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Fillet of Faith

Do You Really Believe?



I’m convinced that the defining issue of our time is Truth. And at least one prominent atheist, of all things, agrees with me.

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Chuck  Colson

The militant atheism behind this month’s upcoming “Reason Rally” on the Mall in D.C. isn’t the only flavor of skepticism these days. In fact, instead of blaming people of faith for the woes of the world, some atheists now are actually speaking out on behalf of religion. But their reasons for doing so are as different as one could imagine.

Alain de Botton, the famous British atheist who challenged Richard Dawkins’s “destructive” attacks on religion, says society needs faith. Now there’s a “man-bites-dog” story.

De Botton explained in a recent interview: “[M]y argument is that…religion is full of useful, interesting . . . consoling ideas that could…appeal even to someone who has…no interest in being a believer.”

In his book, Religion for Atheists, de Botton insists that churches and other places of worship are just some of the many elements of religion unbelievers must incorporate into their lives if secularism is to survive. And he’s proving how serious he is by sponsoring an atheist “temple” in London, a place he says is designed “for ‘love, friendship, calm and perspective.’”

Now, love, friendship, calm, and perspective are all fine things, but how do you get the fruits of religion without the religion itself?

Coincidentally, de Botton’s views sound like an echo of another voice here in the States — retired Episcopal bishop John Shelby Spong, a man whose views place him squarely outside Christian orthodoxy. Spong took to the airwaves last month to promote his new book, in which he argues that Scripture was never meant to be read literally. Letting go of rigid doctrines like the Virgin Birth and Divinity of Christ, he says, are necessary if Christians hope to “stop the exodus of people from religion.”

In fact, he says, fundamentalists who get distracted by debates over abortion, homosexuality, and birth control are missing the point just as badly as atheists who reject faith completely.

Well, as nice as it seems that some atheists are favorably disposed toward religion, they can’t have it both ways. In fact, another atheist, who is a homosexual rights advocate in Britain, thinks de Botton and Spong’s ideas are both ridiculous. And he’s right! In a recent Spectator column, Matthew Parris calls religious believers to wake up and realize that their “faith is being defended by the wrong people, in the wrong way.” He warns us: “Beware…the patronage of unbelievers. They want your religion as a social institution, filleted of true faith.”

“To those who truly believe,” he writes, “the implicit message beneath ‘never mind if it’s true, religion is good for people’ is insulting.”

According to Parris, the only valid reason to believe the religion of Jesus Christ is if it’s true! And if it is true, he says, “it must have the most profound consequences for a man and for mankind.”

I couldn’t have said it better myself. Nor could I have more accurately summed up the core message of BreakPoint: The Christian worldview claims to explain and embrace all of reality. It makes hard-and-fast truth claims. And — as another one-time atheist, C. S. Lewis, argued — does not leave us the option of reducing Christ or the Bible to being “good moral teachers.”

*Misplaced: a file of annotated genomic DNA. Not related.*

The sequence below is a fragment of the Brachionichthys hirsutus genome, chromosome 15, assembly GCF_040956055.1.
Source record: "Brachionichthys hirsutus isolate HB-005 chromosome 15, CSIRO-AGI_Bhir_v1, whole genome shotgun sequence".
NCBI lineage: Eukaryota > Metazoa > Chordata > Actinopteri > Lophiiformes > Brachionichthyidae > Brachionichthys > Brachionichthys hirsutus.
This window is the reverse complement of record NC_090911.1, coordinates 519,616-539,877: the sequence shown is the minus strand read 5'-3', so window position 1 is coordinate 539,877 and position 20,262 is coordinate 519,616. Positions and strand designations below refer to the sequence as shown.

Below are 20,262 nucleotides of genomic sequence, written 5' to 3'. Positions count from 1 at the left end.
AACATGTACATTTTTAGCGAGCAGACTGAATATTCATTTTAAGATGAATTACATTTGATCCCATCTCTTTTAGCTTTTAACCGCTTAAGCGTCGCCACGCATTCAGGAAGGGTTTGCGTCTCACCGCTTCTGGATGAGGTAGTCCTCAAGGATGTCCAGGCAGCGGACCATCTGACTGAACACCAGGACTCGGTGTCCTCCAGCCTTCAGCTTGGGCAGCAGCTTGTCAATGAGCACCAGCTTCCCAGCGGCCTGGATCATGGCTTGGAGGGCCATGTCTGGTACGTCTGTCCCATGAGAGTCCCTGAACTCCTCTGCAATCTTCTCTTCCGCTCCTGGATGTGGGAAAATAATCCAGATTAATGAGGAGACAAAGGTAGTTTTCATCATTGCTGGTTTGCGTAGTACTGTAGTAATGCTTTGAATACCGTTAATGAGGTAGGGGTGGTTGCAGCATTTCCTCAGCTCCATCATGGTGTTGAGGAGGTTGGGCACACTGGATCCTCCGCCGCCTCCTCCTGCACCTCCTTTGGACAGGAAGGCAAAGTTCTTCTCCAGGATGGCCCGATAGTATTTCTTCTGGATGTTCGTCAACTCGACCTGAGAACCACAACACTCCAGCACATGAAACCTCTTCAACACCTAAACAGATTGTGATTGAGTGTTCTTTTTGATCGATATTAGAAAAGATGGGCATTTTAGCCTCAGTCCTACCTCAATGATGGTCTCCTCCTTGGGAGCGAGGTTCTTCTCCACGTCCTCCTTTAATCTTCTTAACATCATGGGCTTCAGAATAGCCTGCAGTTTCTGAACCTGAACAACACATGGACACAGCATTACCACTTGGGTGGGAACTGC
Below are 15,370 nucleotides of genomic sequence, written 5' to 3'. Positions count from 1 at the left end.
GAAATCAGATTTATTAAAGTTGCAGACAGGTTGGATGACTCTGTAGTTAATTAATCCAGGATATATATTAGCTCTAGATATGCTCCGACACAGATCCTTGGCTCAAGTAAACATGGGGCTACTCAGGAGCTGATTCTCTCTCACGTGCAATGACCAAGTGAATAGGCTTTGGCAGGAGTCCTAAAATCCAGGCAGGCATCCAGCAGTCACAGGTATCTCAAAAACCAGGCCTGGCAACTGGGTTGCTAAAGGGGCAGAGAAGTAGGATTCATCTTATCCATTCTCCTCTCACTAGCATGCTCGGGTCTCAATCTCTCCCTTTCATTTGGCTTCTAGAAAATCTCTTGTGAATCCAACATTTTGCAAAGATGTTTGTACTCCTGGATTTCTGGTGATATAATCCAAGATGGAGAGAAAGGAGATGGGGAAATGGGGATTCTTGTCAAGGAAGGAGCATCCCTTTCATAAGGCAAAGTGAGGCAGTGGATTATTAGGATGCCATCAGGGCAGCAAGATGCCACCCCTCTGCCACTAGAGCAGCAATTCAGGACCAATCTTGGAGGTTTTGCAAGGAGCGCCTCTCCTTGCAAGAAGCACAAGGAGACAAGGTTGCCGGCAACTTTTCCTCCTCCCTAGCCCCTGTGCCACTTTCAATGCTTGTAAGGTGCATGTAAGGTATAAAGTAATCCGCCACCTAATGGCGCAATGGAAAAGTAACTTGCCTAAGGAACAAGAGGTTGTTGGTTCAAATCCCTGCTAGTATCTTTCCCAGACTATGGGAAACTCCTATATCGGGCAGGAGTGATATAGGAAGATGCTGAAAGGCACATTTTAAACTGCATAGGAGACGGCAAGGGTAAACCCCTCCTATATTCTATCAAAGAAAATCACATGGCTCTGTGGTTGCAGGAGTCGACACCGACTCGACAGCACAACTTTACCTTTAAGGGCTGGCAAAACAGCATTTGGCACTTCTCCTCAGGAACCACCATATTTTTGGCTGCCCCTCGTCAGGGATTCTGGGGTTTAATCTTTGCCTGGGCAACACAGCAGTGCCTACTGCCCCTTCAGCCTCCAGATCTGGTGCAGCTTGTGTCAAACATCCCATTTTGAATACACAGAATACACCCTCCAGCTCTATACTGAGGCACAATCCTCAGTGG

No, religion is only “useful” or “consoling” insofar as it is true. And Christianity, unlike others, is both because it is.

Further Reading and Information

True Reason: Christian Responses to the Challenges of Atheism (E-Book)
By Tom Gilson, Carson Weitnauer

Atheist Alain de Botton Insists Society Needs Guidance From Religion
Stoyan Zaimov | Christian Post | February 21, 2012

Radical Episcopal Bishop Spong Seeks to "Re-Claim the Bible"
Kristin Rudolph | The Institute on Religion & Democracy | March 1, 2012

Beware – I would say to believers – the patronage of unbelievers
Matthew Parris | Spectator | February 25, 2012

Who's Calling Whom Irrational?
Chuck Colson | Two-Minute Warning | March 21, 2012

 


Comments:

Kudos to Parris
Having read a few statements from Matthew Parris, i have to sadly conclude that he understands the essence of Christianity better than many professing Christians. Oh, one question for John Shelby Spong: What basis do we have for reading your books literally, including your aforementioned criticism of historical Biblical exegesis?
Faithless religion
Alain de Botton seems not to realize that there's already a religion for people like him. It's called Unitarianism. As George Will once put it, Unitarians believe "there is at most one God." Atheists are welcome; pick and choose what ideas work for you (as long as you don't suggest anything is binding on anyone else). Get together and enjoy the fellowship.

About half a million people worldwide bother to participate. Yoido Full Gospel Church in Seoul, South Korea, has that many members all by itself.
Truth In Schools
I suggest in all school districts donors set up scholarship funds where $1000 goes to each student who memorizes a Gospel by the 5th grade and keeps it memorized upon graduation by working to do all Jesus did, including the miracles, except claiming to be Jesus. This should fix America's problems eventually.
Francis Schaeffer said...
Francis Schaeffer told a group of Youth leaders that before they taught Christianity as good they needed to make sure they taught it as truth. This is so lacking in all of our teaching and preaching today.